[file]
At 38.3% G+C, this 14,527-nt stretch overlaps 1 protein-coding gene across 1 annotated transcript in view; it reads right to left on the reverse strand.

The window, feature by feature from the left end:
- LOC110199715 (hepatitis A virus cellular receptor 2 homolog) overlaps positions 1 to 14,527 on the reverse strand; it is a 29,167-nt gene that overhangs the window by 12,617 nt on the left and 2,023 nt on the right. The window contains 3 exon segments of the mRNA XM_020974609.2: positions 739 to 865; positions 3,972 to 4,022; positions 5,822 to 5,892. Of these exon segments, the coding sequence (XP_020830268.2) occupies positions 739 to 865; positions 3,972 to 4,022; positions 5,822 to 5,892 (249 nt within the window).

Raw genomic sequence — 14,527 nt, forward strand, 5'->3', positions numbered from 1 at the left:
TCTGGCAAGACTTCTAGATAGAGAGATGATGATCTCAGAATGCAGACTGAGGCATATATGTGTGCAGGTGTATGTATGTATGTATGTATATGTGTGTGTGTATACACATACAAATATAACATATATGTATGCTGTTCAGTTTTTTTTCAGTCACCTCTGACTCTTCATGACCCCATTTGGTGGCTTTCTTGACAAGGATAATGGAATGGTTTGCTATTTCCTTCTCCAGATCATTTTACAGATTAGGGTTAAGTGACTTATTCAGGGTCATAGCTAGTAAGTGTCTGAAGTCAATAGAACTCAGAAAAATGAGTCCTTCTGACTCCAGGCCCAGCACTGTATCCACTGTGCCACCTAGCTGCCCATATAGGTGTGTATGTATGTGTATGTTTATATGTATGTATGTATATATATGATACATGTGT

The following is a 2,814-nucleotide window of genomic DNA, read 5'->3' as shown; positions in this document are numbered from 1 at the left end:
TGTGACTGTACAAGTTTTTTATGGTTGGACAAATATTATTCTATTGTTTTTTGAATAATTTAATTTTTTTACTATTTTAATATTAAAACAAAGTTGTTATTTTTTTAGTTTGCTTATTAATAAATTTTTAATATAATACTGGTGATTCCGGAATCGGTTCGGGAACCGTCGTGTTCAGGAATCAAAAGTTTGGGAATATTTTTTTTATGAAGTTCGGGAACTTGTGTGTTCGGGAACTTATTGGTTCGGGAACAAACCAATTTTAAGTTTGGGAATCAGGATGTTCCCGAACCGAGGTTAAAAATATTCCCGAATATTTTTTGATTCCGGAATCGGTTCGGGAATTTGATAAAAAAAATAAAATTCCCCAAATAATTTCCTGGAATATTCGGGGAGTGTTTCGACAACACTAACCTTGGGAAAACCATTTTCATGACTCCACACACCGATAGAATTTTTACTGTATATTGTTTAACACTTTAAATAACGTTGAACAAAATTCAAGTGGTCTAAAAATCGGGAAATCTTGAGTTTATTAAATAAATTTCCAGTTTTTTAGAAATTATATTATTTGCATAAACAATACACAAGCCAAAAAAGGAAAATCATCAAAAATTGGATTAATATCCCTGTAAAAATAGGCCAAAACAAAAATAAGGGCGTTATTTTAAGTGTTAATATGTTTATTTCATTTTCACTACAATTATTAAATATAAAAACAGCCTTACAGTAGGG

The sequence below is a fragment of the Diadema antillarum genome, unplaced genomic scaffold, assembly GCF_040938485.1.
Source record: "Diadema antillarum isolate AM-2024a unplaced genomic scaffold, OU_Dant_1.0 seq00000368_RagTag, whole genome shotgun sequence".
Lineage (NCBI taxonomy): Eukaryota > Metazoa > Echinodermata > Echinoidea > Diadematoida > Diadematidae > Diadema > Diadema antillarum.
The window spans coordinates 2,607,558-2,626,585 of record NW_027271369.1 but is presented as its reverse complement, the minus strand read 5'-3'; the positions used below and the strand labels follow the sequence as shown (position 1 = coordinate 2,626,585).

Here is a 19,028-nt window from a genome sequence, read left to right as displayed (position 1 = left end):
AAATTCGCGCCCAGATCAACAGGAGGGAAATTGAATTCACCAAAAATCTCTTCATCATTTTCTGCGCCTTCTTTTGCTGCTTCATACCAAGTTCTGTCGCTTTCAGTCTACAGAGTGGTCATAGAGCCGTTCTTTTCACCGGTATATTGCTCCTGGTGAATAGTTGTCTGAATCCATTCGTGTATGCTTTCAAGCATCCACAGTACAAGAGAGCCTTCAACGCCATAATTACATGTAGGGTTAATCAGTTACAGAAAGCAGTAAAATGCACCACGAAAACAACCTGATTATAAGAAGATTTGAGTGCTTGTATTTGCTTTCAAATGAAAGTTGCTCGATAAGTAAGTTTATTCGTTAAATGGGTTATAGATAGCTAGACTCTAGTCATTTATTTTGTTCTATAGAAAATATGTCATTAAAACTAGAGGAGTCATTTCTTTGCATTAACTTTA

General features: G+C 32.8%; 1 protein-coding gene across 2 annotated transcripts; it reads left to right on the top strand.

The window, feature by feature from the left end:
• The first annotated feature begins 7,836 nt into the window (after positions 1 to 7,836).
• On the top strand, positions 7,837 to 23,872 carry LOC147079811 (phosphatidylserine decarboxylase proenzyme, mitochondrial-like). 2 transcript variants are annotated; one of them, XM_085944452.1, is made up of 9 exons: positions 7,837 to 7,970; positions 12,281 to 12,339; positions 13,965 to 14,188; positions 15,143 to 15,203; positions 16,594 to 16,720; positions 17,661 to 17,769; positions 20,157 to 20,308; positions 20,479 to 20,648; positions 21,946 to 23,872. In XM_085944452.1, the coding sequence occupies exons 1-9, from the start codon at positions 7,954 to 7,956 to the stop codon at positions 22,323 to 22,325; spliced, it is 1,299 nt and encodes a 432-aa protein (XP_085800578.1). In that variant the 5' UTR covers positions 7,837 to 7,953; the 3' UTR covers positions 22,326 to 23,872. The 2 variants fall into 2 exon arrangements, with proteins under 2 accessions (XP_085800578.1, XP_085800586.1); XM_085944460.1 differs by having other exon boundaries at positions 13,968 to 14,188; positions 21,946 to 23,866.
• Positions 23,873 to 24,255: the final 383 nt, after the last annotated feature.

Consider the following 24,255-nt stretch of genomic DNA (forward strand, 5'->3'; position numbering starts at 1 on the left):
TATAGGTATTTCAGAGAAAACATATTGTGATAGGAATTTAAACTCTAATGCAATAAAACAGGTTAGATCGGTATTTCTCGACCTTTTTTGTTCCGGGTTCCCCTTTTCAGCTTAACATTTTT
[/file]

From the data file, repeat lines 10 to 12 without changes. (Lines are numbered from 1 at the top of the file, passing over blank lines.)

Lineage (NCBI taxonomy): Eukaryota > Metazoa > Echinodermata > Echinoidea > Diadematoida > Diadematidae > Diadema > Diadema antillarum.
The window spans coordinates 2,607,558-2,626,585 of record NW_027271369.1 but is presented as its reverse complement, the minus strand read 5'-3'; the positions used below and the strand labels follow the sequence as shown (position 1 = coordinate 2,626,585).

Here is a 19,028-nt window from a genome sequence, read left to right as displayed (position 1 = left end):